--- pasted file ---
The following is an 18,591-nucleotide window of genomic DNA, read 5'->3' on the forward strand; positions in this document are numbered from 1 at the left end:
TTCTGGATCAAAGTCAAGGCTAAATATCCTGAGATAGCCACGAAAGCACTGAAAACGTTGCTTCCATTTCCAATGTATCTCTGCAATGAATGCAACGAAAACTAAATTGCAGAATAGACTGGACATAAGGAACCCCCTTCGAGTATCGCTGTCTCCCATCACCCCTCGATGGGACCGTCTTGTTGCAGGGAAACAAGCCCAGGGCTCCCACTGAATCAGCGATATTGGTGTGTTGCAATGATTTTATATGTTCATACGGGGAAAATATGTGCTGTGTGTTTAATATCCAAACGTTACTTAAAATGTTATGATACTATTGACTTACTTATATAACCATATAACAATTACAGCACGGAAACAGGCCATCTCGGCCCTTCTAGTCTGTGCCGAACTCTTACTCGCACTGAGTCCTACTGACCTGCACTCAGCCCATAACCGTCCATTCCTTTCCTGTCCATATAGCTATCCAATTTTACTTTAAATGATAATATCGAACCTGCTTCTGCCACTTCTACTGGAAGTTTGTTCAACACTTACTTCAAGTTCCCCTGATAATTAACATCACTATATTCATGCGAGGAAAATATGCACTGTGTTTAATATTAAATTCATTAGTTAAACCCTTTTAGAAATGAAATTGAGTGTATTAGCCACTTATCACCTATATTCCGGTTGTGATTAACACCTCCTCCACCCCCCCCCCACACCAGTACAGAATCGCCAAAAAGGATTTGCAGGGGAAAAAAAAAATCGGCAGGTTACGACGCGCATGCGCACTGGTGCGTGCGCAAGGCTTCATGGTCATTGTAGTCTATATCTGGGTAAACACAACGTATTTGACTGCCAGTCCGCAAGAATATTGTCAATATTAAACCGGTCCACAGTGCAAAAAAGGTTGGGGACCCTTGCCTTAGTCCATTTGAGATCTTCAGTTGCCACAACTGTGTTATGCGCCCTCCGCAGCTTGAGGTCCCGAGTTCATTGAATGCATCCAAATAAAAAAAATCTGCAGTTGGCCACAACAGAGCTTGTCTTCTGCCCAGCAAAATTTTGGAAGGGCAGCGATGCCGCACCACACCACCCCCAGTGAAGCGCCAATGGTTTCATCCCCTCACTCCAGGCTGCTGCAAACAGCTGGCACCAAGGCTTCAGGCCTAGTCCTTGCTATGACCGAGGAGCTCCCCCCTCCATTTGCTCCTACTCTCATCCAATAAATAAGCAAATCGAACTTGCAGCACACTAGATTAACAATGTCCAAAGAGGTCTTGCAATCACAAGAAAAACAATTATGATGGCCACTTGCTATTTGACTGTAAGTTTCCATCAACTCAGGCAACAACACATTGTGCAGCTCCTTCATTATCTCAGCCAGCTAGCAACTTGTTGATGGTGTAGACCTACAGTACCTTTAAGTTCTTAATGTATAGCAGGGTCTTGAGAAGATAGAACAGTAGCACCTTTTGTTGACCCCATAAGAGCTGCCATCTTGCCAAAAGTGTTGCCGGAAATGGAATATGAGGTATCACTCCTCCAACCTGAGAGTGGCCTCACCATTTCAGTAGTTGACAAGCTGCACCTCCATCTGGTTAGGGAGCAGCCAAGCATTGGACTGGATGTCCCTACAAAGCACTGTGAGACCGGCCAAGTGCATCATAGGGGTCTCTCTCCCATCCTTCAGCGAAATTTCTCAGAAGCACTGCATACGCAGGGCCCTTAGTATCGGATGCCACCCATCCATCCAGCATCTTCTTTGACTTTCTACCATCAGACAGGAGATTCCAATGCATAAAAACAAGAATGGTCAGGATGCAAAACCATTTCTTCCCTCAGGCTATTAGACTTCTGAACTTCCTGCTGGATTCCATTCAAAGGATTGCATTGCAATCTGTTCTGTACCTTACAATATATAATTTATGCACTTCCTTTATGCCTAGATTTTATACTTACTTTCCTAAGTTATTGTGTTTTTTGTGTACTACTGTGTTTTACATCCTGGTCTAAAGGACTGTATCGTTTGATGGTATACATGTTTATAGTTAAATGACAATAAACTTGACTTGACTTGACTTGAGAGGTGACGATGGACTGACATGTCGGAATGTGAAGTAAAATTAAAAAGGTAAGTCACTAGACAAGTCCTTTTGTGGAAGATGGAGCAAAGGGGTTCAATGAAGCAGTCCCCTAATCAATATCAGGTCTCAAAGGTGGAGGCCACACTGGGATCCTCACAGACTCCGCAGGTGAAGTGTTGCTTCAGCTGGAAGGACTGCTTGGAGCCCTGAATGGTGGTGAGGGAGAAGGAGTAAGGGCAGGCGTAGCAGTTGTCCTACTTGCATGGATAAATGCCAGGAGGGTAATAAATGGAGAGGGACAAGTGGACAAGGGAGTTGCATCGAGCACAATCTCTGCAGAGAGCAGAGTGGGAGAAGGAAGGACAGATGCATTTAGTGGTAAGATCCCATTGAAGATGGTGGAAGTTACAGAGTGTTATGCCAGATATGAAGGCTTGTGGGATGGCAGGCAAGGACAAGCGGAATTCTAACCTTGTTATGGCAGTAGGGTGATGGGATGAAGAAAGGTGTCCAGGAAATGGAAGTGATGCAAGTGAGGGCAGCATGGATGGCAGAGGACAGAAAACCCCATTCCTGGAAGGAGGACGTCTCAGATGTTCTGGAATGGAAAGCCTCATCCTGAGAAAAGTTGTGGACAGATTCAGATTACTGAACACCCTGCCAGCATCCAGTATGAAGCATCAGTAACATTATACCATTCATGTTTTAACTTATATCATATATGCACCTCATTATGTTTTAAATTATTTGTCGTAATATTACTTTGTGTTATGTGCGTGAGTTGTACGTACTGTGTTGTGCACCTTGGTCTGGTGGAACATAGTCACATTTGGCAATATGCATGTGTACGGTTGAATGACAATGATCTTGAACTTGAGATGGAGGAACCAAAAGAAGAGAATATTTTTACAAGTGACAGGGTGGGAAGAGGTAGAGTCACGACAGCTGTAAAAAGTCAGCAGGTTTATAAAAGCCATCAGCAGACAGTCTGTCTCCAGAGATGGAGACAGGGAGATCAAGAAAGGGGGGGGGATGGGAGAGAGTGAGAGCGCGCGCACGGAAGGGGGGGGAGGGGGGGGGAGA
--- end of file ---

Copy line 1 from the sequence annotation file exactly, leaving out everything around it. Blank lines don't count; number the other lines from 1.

The following is an 18,591-nucleotide window of genomic DNA, read 5'->3' on the forward strand; positions in this document are numbered from 1 at the left end: